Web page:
How Learning Analytics may support Learning Design? Reciprocally, well-formulated learning analytics can be helpful to inform teachers on the success and outcomes of their learning designs. Learning analytics can provide evidences of the impact of a design in one or several learning situations in aspects such as engagement patterns in the activities proposed by the learning design, learning paths followed by the students, time consumed to complete the activities, etc.

To sum up, LD offers LA a domain vocabulary, representing the elements of a learning system to which analytics can be applied. LA in turn, offers LD a higher degree of rigor by validating or refuting assumptions about the effects of various designs in diverse contexts. There is a natural and synergistic relationship between both domains, which has led to a growing interest and some initial effort in bringing them together. However, making these links operational and coherent is still an open challenge.

Topics of Interest
This special issue solicits original research papers framing connecting learning design with learning analytics.
The main topics of interest are:

● Practical examples of synergies between LD and LA.
● Methods and tools for developing data-enriched learning design and / or design-aware learning analytics.
● Application domains for integrated LD-LA approaches, such as teacher inquiry, learning at scale, and self-determined learning.
● Theoretical and conceptual foundations, opportunities and challenges for synergies between LD and LA.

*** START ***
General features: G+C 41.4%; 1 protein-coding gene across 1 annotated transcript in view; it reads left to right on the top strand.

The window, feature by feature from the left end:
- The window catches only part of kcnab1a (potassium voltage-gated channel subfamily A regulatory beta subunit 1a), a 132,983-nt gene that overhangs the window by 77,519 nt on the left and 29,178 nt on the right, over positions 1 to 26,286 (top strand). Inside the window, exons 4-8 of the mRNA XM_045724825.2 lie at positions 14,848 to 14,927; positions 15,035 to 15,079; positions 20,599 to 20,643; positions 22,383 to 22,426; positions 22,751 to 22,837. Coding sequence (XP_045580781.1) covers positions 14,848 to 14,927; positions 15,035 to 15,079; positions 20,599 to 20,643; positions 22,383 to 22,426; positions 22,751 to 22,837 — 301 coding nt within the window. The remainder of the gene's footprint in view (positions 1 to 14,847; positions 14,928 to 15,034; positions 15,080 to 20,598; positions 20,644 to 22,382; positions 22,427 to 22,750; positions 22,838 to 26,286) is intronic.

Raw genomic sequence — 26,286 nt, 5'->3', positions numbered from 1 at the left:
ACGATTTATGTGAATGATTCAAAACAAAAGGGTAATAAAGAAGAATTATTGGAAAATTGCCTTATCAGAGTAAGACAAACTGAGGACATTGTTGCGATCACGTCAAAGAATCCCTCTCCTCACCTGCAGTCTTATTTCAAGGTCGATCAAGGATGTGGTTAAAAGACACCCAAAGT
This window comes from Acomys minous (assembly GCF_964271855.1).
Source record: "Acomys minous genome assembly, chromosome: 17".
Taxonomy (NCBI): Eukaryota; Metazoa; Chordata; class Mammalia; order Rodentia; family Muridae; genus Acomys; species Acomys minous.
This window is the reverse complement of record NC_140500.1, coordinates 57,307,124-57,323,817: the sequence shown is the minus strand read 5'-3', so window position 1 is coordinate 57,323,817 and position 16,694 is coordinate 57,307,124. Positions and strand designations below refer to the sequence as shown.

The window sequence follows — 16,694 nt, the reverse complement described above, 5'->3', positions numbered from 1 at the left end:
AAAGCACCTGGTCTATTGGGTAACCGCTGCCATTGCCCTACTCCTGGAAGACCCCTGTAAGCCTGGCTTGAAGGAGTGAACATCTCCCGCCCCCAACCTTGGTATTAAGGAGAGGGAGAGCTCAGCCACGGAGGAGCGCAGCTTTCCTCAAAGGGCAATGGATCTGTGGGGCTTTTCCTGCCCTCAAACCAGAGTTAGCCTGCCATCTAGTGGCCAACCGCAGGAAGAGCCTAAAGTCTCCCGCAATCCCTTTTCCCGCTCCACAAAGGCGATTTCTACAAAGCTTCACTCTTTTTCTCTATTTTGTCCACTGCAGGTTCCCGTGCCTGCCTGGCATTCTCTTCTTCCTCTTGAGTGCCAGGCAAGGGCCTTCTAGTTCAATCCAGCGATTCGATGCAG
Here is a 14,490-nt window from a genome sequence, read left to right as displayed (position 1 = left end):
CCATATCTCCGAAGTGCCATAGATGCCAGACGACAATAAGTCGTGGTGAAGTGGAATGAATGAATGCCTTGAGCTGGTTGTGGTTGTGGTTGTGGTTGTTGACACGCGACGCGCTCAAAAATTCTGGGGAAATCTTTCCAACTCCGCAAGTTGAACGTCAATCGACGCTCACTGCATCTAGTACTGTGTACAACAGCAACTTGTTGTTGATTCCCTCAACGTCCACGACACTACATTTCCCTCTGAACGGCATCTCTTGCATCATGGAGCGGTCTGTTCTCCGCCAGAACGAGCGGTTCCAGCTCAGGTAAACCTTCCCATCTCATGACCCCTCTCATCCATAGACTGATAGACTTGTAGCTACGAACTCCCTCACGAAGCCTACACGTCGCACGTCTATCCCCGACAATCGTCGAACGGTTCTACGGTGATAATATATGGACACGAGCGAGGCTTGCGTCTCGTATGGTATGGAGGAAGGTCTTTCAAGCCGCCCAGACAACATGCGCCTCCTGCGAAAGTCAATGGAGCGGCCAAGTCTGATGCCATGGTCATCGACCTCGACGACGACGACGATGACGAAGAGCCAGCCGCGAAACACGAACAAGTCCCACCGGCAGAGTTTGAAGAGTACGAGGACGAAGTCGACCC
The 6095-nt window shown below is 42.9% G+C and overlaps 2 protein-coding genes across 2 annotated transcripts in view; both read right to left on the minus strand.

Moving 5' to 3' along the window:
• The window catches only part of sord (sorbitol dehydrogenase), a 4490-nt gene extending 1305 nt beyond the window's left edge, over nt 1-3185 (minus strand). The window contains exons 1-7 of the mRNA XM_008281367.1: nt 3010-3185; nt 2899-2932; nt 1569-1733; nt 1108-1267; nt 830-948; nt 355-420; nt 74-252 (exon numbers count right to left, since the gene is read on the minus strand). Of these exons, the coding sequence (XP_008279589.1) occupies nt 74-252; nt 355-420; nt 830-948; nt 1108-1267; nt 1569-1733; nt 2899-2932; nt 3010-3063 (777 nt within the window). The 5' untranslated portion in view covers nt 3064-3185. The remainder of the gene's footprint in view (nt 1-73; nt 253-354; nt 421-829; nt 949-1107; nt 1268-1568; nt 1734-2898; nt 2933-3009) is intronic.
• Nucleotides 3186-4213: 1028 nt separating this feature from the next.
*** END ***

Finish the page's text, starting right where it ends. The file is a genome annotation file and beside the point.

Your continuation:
● Meta-models and mediating frameworks for connecting and correlating LD and LA.
● Utilising Design Patterns as such meta-models, and as boundary objects for all of the above.

Submission guidelines and procedure
All submissions (abstracts and later final manuscripts) must be original and may not be under review by another publication.
The manuscripts should be submitted either in .doc or in .rtf format.
All papers will be blindly peer-reviewed by at least two reviewers.
Authors are invited to submit 8-20 pages paper (including authors’ information, abstract, all tables, figures, references, etc.).
The paper should be written according to the IxD&A authors’ guidelines

Authors’ guidelines

Link to the paper submission page:
(Please upload all submissions using the Submission page. When submitting the paper, please, choose Domain Subjects under:
“IxD&A special issue on: ‘Connecting Learning Design with Learning Analytics’)